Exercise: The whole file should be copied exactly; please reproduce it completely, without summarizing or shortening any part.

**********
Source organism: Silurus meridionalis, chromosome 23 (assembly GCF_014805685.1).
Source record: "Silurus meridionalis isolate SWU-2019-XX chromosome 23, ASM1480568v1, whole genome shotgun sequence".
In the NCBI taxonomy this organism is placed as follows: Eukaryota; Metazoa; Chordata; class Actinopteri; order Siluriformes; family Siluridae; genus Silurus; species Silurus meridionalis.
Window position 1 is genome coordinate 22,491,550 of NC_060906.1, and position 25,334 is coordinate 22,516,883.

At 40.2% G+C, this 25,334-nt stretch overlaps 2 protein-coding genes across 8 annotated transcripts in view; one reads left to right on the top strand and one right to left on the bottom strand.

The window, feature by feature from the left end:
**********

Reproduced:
Source organism: Silurus meridionalis, chromosome 23 (assembly GCF_014805685.1).
Source record: "Silurus meridionalis isolate SWU-2019-XX chromosome 23, ASM1480568v1, whole genome shotgun sequence".
In the NCBI taxonomy this organism is placed as follows: Eukaryota; Metazoa; Chordata; class Actinopteri; order Siluriformes; family Siluridae; genus Silurus; species Silurus meridionalis.
Window position 1 is genome coordinate 22,491,550 of NC_060906.1, and position 25,334 is coordinate 22,516,883.

At 40.2% G+C, this 25,334-nt stretch overlaps 2 protein-coding genes across 8 annotated transcripts in view; one reads left to right on the top strand and one right to left on the bottom strand.

The window, feature by feature from the left end: